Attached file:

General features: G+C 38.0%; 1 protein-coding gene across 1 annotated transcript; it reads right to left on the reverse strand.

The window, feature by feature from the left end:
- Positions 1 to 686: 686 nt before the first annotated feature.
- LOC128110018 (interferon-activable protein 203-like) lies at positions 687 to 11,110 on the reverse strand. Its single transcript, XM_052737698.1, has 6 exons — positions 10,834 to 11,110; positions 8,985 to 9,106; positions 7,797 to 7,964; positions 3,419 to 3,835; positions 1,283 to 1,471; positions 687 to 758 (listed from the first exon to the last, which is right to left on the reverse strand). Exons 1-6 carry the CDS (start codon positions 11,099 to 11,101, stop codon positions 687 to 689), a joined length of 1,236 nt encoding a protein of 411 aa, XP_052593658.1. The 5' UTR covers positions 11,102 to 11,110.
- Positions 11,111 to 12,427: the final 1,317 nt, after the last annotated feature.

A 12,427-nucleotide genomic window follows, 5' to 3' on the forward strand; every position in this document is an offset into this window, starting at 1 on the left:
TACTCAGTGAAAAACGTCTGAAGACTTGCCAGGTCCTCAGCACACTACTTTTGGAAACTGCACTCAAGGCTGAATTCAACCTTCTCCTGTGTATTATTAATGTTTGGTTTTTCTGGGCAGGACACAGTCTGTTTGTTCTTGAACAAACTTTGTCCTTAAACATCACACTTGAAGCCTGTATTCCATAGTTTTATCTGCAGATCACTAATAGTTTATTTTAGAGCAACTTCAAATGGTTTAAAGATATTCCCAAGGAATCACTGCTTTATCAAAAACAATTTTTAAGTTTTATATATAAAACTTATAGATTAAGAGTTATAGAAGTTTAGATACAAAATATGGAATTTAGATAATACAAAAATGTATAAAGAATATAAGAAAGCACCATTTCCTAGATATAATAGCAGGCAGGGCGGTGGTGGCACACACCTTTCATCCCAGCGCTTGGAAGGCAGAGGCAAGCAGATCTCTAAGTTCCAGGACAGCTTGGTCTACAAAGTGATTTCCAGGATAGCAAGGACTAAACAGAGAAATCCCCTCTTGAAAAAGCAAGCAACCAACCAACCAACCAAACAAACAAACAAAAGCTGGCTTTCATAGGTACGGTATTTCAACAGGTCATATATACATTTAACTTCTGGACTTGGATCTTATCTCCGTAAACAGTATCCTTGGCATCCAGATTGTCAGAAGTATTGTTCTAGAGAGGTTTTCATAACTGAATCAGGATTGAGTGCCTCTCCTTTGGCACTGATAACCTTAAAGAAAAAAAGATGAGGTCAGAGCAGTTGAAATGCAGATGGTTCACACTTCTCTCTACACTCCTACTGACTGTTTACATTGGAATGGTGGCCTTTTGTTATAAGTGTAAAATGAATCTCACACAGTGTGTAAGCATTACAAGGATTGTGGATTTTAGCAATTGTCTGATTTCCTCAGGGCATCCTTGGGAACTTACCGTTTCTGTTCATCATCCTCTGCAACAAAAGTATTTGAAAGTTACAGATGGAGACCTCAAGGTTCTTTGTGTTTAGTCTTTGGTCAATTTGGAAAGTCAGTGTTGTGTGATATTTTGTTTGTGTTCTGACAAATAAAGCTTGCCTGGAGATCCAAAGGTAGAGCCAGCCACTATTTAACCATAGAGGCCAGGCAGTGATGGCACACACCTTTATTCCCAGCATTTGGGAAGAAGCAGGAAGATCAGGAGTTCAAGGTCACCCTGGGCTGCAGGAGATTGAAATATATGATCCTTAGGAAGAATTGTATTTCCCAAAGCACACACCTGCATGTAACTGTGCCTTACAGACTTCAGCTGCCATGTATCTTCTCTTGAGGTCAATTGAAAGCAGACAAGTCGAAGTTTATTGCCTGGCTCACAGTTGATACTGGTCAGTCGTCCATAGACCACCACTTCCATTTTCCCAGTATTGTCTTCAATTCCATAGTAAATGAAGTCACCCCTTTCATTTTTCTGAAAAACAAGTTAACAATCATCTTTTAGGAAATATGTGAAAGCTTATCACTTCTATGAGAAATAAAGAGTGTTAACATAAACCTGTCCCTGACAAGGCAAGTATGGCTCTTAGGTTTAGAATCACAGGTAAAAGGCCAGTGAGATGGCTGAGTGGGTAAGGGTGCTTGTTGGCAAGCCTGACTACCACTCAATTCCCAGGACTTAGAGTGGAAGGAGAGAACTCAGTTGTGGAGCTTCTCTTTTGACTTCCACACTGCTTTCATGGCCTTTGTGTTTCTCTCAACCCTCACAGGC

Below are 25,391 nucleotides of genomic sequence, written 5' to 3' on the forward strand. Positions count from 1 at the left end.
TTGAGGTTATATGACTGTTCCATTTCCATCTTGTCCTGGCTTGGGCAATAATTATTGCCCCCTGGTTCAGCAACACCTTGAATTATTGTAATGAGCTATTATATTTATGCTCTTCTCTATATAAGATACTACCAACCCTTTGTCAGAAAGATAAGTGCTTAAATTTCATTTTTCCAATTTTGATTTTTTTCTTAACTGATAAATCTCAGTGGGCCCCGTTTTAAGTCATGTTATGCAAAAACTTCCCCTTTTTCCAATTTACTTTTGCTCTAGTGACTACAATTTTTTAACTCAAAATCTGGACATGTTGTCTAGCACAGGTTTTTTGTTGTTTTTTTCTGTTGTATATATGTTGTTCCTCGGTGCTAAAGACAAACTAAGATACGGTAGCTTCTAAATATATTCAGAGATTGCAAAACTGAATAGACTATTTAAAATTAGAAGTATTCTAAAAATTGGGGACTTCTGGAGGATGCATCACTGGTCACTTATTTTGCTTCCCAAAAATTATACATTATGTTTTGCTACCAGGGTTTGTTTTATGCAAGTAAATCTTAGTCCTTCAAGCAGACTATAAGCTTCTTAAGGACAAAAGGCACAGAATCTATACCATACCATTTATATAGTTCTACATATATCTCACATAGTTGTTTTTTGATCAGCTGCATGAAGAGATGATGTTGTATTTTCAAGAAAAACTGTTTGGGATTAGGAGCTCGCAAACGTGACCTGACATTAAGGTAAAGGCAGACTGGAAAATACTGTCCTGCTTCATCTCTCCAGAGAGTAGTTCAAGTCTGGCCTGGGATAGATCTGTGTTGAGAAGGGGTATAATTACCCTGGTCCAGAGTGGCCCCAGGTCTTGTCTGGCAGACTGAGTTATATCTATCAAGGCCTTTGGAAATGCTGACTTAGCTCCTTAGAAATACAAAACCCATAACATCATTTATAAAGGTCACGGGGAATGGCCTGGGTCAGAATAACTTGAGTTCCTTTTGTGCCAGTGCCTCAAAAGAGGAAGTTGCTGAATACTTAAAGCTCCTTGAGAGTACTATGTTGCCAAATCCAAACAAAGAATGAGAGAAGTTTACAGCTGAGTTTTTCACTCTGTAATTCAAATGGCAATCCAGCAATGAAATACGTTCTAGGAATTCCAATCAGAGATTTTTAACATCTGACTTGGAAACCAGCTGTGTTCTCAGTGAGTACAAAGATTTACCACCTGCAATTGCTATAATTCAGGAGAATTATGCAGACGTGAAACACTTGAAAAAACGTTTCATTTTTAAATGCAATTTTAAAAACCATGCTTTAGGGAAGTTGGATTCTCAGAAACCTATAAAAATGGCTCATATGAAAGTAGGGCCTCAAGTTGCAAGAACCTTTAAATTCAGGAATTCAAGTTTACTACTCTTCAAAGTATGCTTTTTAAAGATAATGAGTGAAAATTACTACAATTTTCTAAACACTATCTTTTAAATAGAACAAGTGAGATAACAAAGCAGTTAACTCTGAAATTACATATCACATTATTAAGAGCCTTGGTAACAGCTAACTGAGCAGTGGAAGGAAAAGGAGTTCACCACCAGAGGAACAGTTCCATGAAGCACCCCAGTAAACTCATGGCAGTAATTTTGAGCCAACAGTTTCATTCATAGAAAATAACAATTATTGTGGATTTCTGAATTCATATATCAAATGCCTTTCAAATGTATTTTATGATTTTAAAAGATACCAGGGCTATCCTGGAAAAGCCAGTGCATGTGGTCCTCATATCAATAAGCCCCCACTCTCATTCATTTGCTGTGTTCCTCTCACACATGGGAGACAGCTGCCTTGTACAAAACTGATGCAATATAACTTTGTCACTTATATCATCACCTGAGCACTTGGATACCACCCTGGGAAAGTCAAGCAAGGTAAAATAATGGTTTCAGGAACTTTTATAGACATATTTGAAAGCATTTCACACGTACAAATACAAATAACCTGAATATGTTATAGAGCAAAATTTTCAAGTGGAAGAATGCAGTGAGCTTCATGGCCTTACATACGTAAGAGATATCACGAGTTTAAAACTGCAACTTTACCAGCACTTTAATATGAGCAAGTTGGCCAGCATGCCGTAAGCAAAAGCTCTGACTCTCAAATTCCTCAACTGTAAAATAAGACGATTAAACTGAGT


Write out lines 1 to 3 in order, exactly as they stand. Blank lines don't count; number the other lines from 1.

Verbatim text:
General features: G+C 38.0%; 1 protein-coding gene across 1 annotated transcript; it reads right to left on the reverse strand.

The window, feature by feature from the left end:
- Positions 1 to 686: 686 nt before the first annotated feature.